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Inside Founders (Feb 15th, 2019)

1. Lyft founders John Zimmer and Logan Green reportedly would retain control of their company after it goes public this year by creating super-voting shares for themselves. The super-voting structure was utilized by companies such as Facebook, Google's parent company Alphabet Inc. and Snap Inc. Increasing consternation about founders' unchecked power is fueling the debate about the dual share structure for tech companies. Proponents believe it allows for long-term innovation; critics say it inoculates founders from accountability. Some argue a so-called Long Term Stock Exchange could split the difference, but that idea is long in the offing. — WALL STREET JOURNAL

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2. Startups in the construction sector are on the rise. Many new companies are taking advantage of opportunities to use new technologies, such as 3D printing, to push forward an industry that has historically lagged in technological innovation. Investment in such companies also has increased—to almost $3.1 billion last year, a more than 320 percent increase from the prior year. Construction tech startup IngeniousIO founder Nick Carter says that despite the growth, the startup ecosystem for construction is still developing. He notes that while many investors are eager to engage, they often lack knowledge about the industry. — CRUNCHBASE

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3. Networking software startup DriveNets announced this week it has raised $110 million in funding. The Israeli-based company was co-founded by Ido Susan, who sold his previous company, Intucell, to Cisco for $475 million in 2013. DriveNets has been in stealth mode since its founding in 2015. Co-founder Hillel Kobrinsky previously founded Interwise, which AT&T purchased for $121 million in 2007. DriveNets' technology will position it to compete with companies like Cisco in the telcom space. Susan says his infrastructure will provide customers with more affordable options. — FORBES

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4. Founding a tech company does not provide job security. Nonetheless, many ousted founders go on to found other successful ventures. High-profile examples include Steve Jobs' ouster from Apple in 1985, along with Twitter founder Jack Dorsey, who was fired as CEO in 2006. A round-up of fired founders also includes Parker Conrad, who founded and then resigned amid scandal from cloud-based software company Zenefits in 2013 before founding human-resources company Rippling in 2017. Palmer Lucky, founder of Oculus VR, left both that company and Facebook, which owns it, in 2017 and went on to found Anduril, an AI-defense company. —BUSINESS INSIDER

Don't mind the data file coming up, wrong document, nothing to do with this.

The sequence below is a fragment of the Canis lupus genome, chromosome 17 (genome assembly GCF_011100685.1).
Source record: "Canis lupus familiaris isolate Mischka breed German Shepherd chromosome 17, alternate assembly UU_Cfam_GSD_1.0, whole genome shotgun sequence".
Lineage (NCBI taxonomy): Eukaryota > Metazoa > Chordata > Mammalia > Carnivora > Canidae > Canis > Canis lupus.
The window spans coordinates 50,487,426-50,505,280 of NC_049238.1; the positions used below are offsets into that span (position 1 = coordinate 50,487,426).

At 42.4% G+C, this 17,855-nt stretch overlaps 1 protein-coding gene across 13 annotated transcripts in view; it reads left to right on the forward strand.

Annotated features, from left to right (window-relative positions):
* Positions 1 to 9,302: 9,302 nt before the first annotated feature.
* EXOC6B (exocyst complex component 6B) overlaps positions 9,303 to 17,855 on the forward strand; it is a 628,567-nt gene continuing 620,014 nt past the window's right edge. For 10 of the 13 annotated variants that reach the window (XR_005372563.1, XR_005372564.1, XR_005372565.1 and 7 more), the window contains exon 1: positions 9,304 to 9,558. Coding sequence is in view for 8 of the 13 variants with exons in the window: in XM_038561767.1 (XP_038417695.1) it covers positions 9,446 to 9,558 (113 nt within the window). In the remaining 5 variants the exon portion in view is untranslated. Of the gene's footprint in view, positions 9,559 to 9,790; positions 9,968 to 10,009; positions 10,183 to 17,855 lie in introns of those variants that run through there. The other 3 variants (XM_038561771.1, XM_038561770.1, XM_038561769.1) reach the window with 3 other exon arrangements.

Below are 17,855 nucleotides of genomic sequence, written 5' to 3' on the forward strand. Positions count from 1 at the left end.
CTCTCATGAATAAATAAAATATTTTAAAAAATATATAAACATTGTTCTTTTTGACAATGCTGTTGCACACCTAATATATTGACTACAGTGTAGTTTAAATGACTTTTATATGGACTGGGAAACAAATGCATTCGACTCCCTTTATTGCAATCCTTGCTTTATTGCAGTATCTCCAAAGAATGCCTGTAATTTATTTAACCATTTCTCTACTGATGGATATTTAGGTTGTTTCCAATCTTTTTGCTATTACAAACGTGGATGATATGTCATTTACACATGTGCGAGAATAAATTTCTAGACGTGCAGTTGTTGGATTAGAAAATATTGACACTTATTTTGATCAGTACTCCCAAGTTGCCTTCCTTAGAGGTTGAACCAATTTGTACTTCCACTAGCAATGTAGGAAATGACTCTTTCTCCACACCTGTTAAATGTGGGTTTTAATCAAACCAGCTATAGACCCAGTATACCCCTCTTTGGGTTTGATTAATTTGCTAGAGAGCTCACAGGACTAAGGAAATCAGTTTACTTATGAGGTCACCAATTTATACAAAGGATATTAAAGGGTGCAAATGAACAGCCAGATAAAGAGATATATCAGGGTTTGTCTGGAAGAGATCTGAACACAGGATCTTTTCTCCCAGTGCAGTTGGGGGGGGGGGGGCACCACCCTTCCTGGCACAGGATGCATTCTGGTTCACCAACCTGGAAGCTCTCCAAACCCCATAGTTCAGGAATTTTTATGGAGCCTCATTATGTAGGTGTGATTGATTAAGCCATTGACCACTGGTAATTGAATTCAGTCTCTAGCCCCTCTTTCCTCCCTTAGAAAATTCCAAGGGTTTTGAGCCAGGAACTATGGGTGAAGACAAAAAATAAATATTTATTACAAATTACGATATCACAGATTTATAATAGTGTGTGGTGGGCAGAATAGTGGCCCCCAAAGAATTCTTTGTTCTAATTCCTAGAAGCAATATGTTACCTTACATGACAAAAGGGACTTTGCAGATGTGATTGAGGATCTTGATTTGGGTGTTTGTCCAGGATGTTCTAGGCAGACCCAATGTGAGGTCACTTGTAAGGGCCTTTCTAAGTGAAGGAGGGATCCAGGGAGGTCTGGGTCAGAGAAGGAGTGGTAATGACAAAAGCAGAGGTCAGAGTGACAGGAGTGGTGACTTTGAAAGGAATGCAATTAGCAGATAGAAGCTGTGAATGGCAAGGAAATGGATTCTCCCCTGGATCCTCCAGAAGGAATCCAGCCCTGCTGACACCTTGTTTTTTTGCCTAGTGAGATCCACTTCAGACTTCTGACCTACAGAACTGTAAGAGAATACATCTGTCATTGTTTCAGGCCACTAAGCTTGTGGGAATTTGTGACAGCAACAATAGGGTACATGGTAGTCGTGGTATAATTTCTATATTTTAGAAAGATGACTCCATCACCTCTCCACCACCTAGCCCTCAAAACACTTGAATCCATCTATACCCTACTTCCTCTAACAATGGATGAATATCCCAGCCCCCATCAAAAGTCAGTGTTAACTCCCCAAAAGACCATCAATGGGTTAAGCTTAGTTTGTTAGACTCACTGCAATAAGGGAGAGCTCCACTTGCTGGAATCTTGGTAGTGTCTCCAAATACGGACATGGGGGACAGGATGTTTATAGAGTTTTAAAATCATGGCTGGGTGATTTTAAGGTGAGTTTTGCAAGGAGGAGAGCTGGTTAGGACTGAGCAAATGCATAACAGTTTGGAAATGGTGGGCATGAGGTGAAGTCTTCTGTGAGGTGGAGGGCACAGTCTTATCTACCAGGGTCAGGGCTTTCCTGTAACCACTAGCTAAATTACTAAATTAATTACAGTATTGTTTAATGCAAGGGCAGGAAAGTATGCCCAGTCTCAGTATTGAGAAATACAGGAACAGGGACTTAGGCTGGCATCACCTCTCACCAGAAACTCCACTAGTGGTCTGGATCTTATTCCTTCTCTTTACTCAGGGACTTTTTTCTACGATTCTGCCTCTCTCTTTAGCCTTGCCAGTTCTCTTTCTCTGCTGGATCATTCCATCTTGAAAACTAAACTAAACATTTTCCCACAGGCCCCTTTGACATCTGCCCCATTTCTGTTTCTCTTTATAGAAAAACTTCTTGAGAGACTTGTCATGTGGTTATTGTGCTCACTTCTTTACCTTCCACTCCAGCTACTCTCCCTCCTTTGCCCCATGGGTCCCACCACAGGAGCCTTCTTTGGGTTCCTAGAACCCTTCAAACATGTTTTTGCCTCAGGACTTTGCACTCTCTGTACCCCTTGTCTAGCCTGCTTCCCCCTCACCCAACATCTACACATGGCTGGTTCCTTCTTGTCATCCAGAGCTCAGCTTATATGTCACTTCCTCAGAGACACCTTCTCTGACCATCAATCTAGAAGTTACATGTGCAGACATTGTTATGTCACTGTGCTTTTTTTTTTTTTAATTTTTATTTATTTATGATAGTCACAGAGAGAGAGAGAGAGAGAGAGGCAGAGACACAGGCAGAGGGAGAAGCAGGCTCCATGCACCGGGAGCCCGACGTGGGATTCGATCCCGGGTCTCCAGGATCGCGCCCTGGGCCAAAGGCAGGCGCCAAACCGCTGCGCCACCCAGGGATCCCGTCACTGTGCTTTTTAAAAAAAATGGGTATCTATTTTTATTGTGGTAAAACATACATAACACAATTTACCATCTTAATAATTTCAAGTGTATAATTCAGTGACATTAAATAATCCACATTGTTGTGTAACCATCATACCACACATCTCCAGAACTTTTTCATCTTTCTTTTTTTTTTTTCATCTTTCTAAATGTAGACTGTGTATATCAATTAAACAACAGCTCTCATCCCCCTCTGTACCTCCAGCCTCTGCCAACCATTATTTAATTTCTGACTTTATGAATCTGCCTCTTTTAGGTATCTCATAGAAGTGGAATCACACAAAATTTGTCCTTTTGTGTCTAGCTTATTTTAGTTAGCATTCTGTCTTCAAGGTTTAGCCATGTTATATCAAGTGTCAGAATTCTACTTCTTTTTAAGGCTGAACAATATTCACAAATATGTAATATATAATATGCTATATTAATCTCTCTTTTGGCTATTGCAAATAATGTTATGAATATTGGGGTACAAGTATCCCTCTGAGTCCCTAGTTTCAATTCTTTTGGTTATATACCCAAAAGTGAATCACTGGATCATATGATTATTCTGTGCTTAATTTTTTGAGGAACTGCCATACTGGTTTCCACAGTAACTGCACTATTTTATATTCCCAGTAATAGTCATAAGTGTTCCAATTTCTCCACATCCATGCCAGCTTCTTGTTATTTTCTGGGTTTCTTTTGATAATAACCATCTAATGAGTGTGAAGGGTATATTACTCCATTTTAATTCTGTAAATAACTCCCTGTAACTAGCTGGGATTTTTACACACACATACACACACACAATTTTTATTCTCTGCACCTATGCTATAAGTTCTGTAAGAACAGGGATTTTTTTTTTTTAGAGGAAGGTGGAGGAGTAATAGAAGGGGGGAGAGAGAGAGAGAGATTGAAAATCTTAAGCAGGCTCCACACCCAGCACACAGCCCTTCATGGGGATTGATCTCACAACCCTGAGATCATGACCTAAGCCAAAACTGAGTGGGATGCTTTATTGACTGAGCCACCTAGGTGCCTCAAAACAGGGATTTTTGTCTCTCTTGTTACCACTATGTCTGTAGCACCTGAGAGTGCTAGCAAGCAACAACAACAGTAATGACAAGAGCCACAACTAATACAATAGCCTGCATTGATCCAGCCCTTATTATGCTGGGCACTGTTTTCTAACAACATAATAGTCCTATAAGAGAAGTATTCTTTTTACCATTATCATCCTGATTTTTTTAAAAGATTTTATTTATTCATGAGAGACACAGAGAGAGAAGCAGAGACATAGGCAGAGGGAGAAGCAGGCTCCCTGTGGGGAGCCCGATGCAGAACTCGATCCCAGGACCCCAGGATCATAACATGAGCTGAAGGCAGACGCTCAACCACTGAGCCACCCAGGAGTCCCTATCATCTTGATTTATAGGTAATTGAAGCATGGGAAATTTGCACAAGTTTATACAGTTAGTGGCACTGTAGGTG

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Welcome to Flashback Friday, when we take a look at the recent and distant past in the world of Founders. If you have ideas or tips for this weekly feature, please send them in to founders@inside.com.

Five years ago this week, eBay founder Pierre Omidyar launched "The Intercept," the first publication from Omidyar's new media group, First Look Media. That story on the National Security Agency's drone program was sourced in part by whistleblower Edward Snowden. This week, Inside Philanthropy profiled the Omidyar Network, a group of philanthropic entities created by Omidyar and his wife Pam. The Omidyars created the foundation after eBay went public in 1998; their networth is estimated at $11.7 billion. —TECHCRUNCH

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5. Founders need feedback on their startups, but need to seek meaningful validation and avoid that which that merely stokes their vanity. —TECHCRUNCH

6. Venture capitalist Peter Thiel's Founders Fund has expanded beyond tech companies this week, leading a $4 million investment in women's fashion company Argent. — FAST COMPANY

7. David Rubenstein, William Conway and Daniel D'Aniello, founders of equity firm The Carlyle Group, received $183 million in compensation and dividends in 2018. — BLOOMBERG

8. ADHD is a common diagnosis for startup founders, according to public health expert Marcel Meunster, founder of The Gritti Fund. — ENTREPRENEUR

9. Fortune Magazine rounds up 17 founders of venture capitalist firms to share what makes for a great business partnership. —FORTUNE

10. Founders of direct-to-consumer products for millennial men's health and wellness discuss their strategy and growing success. — MEN'SHEALTH

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Julia Goldberg is a journalist and author living in Santa Fe, New Mexico. She writes regularly about the intersection of technology and culture, and is the executive director of MIX Santa Fe, a networking organization for entrepreneurs. She writes the Inside Founders newsletter and can be found on Twitter @votergirl.

Editing team: Lon Harris (editor-in-chief at Inside.com, game-master at Screen Junkies) and Susmita Baral (editor at Inside, recent bylines in NatGeo, Teen Vogue, and Quartz. Runs the biggest mac and cheese account on Instagram).

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